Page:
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Public policies on the use of drugs in Mexico and Latin America

Mexican flag flying in the wind

Recently, there has been a more profound political debate in Latin American countries around the possibilities of legal regulation and decriminalization of currently controlled drugs, particularly cannabis. This debate is a complex one that deals with a growing drug trade towards North America and Europe, as well as oversaturated judicial and health systems across Latin America.

Mexico’s role in the production and/or distribution of controlled drugs has been recognized for many years, but only recently has Mexico’s own problematic use of drugs, especially in the cities of the northern and southern borders, been raised as an issue. Drug policy in Mexico has a long history, which can only be understood in its political and economic contexts and its relations with the United States. Mexican drug policy is stipulated in several legal documents such as the Constitution, the General Health Law and specific Official Mexican Standards, amongst others. In these documents possession, use and sale of drugs are considered illegal, but in case of some drugs like cannabis, cocaine, opium, heroin, MDA, MDMA, Meth (crystal), and LSD, the maximum amount that an individual may possess for personal use is stipulated.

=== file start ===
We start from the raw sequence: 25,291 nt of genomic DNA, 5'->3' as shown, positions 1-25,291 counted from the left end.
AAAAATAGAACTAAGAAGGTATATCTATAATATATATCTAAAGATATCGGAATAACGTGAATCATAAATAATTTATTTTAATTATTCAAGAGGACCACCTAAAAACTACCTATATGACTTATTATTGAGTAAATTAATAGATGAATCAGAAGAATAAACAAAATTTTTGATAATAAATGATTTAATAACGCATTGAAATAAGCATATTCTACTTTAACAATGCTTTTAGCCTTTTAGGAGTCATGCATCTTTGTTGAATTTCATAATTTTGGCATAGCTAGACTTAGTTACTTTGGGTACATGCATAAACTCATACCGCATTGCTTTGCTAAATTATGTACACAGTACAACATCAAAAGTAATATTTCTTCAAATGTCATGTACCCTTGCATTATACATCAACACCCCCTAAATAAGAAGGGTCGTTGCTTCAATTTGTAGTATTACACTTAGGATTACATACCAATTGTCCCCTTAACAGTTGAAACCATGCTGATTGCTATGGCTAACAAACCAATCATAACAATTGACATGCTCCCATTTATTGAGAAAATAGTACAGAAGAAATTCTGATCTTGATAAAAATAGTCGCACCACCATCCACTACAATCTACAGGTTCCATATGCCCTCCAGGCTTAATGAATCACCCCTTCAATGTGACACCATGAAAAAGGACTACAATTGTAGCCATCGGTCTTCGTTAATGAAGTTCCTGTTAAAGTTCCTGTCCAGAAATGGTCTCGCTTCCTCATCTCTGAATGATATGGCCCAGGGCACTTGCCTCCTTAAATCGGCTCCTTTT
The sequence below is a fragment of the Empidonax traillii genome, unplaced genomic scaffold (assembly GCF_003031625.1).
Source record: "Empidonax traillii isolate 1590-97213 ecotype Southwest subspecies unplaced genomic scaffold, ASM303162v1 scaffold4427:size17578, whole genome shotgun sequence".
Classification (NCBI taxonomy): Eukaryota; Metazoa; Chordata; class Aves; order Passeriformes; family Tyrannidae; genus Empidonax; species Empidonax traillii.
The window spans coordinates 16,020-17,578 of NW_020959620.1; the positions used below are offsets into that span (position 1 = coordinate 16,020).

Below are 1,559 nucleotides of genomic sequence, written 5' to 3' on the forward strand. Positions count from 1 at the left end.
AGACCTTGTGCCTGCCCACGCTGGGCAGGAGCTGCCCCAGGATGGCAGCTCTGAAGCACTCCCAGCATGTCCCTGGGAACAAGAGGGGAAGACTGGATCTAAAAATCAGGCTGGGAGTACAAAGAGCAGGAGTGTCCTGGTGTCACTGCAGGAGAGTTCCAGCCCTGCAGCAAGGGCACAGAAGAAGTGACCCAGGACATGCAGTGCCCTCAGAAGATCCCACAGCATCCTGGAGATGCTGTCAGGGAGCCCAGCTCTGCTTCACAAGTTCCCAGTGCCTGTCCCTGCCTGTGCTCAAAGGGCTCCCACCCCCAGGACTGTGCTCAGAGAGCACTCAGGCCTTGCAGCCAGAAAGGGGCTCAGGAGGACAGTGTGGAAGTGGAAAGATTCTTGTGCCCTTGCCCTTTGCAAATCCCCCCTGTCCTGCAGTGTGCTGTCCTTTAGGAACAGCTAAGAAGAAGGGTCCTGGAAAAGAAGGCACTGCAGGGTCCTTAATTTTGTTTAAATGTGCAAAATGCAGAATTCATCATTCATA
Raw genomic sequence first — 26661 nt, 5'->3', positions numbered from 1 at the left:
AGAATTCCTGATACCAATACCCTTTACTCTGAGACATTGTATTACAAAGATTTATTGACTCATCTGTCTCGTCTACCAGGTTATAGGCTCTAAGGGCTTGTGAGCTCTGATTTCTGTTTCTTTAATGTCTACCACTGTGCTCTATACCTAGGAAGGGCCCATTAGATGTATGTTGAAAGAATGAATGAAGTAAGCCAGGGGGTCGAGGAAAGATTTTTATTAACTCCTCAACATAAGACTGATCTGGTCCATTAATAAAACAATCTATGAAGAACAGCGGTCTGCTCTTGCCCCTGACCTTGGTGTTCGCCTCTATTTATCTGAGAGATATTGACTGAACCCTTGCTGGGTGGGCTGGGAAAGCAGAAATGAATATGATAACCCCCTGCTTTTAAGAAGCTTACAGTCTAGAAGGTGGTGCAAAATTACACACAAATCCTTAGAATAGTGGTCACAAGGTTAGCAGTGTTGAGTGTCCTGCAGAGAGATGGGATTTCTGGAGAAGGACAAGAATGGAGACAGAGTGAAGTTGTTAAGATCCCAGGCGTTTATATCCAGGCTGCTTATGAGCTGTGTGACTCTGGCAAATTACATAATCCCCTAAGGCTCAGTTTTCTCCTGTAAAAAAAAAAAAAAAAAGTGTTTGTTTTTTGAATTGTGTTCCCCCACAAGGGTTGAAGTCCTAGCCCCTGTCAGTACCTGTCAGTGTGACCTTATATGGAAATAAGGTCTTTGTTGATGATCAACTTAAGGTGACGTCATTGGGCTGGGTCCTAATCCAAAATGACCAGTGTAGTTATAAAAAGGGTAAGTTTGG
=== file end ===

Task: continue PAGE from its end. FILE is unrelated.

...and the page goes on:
Currently, there are controversies in Mexico regarding exempting the use of certain drugs (especially cannabis) for medical indications as well as increasing the maximum amounts under which possession is deemed for personal use whilst reducing the penalty in case of personal use in small doses.

This research was published in the Drug Science, Policy and Law Journal the definitive source of evidence-based information and comment for academics, scientists, policymakers, frontline workers and the general public on drugs and related issues

For open-access to the full report of this research, see below:

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